The fault itself is believed to extend several hundred meters into the earth. Parallel to the fault, a series many extensional fractures were formed, marching up the escarpment away from the main fault. There is ample evidence that these fractures propagated from below, as the fractures are tree-like, branching vertically, splitting the rock into smaller and smaller divisions as they move toward the surface. They often, but not always, fracture through the top of the stone. Nearest to the Arugot fault itself, the fractures are very close together, and the farther away from the fault the wider the spacing between fractures until they discontinue hundreds of meters away from the main fault. The relevance of this increased space between fractures is that explains the variation between well-fractured sections of limestone, and poorly fractured sections, all within the space of a few meters. This variation extends to, and explains not only to the difference between two vineyards, but the difference between plots, or even within sections of the same plot.
Shallow topsoil over hard limestone: a site of struggle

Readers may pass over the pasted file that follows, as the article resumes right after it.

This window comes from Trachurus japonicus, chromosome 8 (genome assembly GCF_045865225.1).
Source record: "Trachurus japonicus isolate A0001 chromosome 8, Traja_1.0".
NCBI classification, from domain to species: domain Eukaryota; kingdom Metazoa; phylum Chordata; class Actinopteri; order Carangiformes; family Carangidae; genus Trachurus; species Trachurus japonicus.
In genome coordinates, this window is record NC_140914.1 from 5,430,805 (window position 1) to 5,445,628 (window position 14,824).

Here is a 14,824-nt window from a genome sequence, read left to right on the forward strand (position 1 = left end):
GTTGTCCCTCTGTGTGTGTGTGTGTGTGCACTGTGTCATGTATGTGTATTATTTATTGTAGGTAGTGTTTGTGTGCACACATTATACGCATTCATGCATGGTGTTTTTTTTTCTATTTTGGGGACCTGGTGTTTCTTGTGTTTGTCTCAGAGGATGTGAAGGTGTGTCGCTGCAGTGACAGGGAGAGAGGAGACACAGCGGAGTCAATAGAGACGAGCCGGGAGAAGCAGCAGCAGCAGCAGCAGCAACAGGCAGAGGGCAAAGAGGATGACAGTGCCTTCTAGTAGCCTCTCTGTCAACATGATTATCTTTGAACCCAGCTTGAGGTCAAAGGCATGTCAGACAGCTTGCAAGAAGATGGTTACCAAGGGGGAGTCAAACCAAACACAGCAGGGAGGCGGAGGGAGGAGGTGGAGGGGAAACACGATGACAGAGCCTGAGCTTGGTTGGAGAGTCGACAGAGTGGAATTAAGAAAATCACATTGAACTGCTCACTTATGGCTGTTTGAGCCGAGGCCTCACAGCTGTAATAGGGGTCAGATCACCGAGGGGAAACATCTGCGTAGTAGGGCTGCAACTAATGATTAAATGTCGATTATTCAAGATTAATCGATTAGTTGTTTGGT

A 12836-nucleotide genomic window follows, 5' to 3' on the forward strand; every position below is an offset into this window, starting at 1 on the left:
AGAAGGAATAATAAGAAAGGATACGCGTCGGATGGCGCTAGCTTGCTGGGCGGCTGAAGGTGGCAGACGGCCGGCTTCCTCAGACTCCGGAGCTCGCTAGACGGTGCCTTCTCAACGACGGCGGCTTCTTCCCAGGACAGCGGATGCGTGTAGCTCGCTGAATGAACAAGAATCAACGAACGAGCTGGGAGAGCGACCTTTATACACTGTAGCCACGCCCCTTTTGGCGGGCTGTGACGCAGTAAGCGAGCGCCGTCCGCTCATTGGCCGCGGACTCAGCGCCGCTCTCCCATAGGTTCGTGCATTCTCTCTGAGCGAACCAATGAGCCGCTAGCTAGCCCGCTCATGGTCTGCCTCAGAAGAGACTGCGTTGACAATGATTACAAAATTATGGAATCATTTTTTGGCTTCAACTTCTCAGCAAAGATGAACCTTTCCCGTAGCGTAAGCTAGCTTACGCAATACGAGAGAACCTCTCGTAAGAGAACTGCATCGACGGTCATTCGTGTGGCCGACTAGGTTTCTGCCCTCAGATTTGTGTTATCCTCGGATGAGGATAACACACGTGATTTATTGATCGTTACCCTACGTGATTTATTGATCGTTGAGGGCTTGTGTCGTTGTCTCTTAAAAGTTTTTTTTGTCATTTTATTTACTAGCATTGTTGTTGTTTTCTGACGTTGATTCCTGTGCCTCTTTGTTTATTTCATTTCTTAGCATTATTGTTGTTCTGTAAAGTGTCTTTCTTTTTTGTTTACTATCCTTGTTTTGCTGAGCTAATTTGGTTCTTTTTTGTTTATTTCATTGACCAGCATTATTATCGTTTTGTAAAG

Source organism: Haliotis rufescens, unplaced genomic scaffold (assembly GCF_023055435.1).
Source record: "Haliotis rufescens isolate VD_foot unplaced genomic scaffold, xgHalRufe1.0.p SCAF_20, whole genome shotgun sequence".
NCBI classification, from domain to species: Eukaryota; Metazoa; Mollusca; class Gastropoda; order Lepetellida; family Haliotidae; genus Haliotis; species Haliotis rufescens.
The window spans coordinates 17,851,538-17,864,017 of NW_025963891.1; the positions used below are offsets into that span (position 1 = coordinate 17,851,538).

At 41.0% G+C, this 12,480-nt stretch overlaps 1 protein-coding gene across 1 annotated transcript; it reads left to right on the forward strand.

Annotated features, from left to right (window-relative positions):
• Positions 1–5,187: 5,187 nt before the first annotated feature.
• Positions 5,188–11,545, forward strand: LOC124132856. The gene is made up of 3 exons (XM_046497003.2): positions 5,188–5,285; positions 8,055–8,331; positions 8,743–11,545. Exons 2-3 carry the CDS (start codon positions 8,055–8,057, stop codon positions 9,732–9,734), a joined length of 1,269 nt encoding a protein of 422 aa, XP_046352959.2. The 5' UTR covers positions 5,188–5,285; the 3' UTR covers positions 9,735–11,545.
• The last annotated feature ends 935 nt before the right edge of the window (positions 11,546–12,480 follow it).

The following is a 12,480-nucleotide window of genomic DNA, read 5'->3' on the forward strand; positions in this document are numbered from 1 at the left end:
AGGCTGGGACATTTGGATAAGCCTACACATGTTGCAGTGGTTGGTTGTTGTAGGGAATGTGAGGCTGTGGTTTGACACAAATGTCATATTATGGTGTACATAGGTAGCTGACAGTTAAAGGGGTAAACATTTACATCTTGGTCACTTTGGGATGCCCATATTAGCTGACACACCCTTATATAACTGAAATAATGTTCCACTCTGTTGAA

As I touched on in the introduction of slope position in Part 3.2, there are significant variables effecting which vineyards can produce weightier wines further up the slope. However, as a general rule, the steep upper-slopes are far less capable of producing dense, weighty and fruit filled Burgundies that are routinely produced on the mid and lower slopes.
The lack of water, nutrients and root space
In many of these upper vineyards, the crushed, sandy, and in some places powdery, or typically firmer and more compact, the marly limestone topsoil overlies a very pure limestone, such as Comblanchien, Premeaux and Pierre de Chassagne. Here, the extent of that the stone is fractured determines the vines ability to put down a healthy volume of roots to support both growth and fruit bearing activity. Any gardener can tell you that insufficient root space, whether grown above a shallow hardpan or in a pot, will cause a plant to be root bound and less healthy.
Because these steeper vineyards can neither develop, nor hold much topsoil to its slopes. The topsoil, which can be measured in inches rather than feet, tends to be very homogeneous in its makeup; a single horizon of compact, marly limestone, with a scant clay content of roughly 10-15%. The infiltration of rainwater and the drainage are one and the same. Retention of the water is performed almost solely by this clay content, and evaporation in this confined root zone can be a significant hazard to the vine. Fortunately rain in Burgundy during the growing season is common, although rainfall from April to October, and particularly in July, the loss of water in the soil is swifter than it’s replacement from the sky (Wilson, “Terroir” p120).
Infiltration Rates of Calcareous Soils